2,400kg flying on its head with ease? The BO 105 masters this feat – as one of many. It remains the only helicopter that is fully aerobatic. In 1963 MBB started considering construction of a helicopter in the two-ton class. The basic idea was fascinating: A revolutionary rotor system was to be developed – as the basis for a completely new helicopter concept.

In 1966 initial testing of the first hingeless rotor system began and proved promising. Innovative materials played a decisive role. For example, titanium was used for the rotor head and glass-reinforced plastic for the rotor blades. These blades have a virtually unlimited lifespan. Their enormously high elasticity made it possible to design a jointless rotor system that was easy to maintain, had a low vibration level, and guaranteed unsurpassed manoeuvrability.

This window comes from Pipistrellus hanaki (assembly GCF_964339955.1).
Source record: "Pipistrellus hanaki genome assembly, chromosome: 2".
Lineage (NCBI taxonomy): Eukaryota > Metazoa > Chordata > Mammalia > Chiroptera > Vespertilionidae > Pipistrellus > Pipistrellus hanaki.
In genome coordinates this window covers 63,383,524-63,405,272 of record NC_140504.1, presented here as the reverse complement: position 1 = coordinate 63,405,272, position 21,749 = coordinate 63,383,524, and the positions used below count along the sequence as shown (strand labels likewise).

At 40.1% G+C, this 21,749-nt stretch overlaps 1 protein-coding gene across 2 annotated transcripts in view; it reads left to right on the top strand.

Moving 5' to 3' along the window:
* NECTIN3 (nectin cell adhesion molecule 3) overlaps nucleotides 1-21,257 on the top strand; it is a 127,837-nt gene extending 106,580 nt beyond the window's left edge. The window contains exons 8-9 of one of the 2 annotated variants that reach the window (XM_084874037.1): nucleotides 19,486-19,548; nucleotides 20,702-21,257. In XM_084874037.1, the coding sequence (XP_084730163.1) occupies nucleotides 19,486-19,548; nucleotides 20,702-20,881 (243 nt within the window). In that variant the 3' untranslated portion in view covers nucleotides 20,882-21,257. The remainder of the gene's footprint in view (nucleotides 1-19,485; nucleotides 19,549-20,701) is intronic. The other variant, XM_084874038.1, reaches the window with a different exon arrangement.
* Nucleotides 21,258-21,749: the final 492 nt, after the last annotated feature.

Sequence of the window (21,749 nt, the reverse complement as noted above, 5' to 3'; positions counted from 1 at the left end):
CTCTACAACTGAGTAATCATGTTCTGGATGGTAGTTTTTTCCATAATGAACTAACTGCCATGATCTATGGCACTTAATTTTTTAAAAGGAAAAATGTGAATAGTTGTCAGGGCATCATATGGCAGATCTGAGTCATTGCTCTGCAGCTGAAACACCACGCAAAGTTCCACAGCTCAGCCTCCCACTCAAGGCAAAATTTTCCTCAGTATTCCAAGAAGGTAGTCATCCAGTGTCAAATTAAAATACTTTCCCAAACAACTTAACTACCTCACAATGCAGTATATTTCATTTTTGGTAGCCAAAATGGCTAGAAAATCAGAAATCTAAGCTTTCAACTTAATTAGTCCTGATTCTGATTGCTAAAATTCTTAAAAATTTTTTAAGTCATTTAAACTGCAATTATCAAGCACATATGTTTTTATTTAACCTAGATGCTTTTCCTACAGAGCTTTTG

The BO 105 was also the first light helicopter in the world to be equipped with two engines, dual hydraulics and dual electrical power supplies. Innovations that make aerobatics conceivable. This is because the BO 105 is still the only helicopter that can perform “real” aerobatics with almost all the maneuvers known from fixed-wing aircraft. The first flight took place in February 1967. The first helicopters were delivered to the Federal Armed Forces in 1978.

A total of 1,425 BO 105 helicopters were produced by 1997. Production was finally stopped in 2001. Today, the BO 105 flies in civil, paramilitary and military versions in more than 35 countries worldwide. It is particularly common in rescue operations and offshore operations. The Flying Bulls’ two BO 105s rolled off the assembly line in 1974 and ended up with the Flying Bulls in 2005 after their job as police helicopters.


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